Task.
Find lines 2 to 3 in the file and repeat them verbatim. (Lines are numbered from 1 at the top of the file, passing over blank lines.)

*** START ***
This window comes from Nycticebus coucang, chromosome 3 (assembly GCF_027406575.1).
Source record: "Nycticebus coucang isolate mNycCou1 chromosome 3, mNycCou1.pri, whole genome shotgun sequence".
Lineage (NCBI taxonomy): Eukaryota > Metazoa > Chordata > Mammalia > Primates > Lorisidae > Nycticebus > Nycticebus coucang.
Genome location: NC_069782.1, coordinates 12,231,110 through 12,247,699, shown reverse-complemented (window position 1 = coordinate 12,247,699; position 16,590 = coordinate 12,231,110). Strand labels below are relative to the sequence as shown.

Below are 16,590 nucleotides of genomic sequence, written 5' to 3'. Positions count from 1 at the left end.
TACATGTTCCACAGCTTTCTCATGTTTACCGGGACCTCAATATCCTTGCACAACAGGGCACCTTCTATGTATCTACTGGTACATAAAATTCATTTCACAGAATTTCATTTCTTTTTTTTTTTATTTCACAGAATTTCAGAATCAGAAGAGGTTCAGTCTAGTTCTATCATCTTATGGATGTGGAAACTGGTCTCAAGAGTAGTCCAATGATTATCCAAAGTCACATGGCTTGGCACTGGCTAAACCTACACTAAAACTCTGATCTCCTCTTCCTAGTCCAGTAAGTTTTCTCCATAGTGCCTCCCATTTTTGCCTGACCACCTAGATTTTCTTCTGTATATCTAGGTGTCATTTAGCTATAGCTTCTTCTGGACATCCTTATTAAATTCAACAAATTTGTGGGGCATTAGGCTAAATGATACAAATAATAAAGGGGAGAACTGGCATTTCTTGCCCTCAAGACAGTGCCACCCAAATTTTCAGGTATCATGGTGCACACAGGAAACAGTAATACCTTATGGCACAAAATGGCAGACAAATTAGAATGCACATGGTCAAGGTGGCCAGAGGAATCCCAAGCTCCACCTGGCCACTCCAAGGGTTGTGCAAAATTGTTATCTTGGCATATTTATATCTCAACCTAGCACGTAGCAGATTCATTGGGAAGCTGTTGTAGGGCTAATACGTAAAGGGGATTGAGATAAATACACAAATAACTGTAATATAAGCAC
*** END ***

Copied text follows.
Source record: "Nycticebus coucang isolate mNycCou1 chromosome 3, mNycCou1.pri, whole genome shotgun sequence".
Lineage (NCBI taxonomy): Eukaryota > Metazoa > Chordata > Mammalia > Primates > Lorisidae > Nycticebus > Nycticebus coucang.